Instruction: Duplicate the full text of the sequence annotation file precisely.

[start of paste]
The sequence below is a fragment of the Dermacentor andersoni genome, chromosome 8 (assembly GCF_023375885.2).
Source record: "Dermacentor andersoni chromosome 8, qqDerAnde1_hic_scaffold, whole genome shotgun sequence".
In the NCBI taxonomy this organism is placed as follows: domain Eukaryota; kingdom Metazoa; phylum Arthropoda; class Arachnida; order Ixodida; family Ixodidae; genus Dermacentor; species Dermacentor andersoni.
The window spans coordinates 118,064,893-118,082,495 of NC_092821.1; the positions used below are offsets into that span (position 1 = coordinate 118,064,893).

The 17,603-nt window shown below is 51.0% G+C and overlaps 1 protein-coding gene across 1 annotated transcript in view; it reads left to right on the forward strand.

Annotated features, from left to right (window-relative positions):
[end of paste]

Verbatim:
The sequence below is a fragment of the Dermacentor andersoni genome, chromosome 8 (assembly GCF_023375885.2).
Source record: "Dermacentor andersoni chromosome 8, qqDerAnde1_hic_scaffold, whole genome shotgun sequence".
In the NCBI taxonomy this organism is placed as follows: domain Eukaryota; kingdom Metazoa; phylum Arthropoda; class Arachnida; order Ixodida; family Ixodidae; genus Dermacentor; species Dermacentor andersoni.
The window spans coordinates 118,064,893-118,082,495 of NC_092821.1; the positions used below are offsets into that span (position 1 = coordinate 118,064,893).

The 17,603-nt window shown below is 51.0% G+C and overlaps 1 protein-coding gene across 1 annotated transcript in view; it reads left to right on the forward strand.

Annotated features, from left to right (window-relative positions):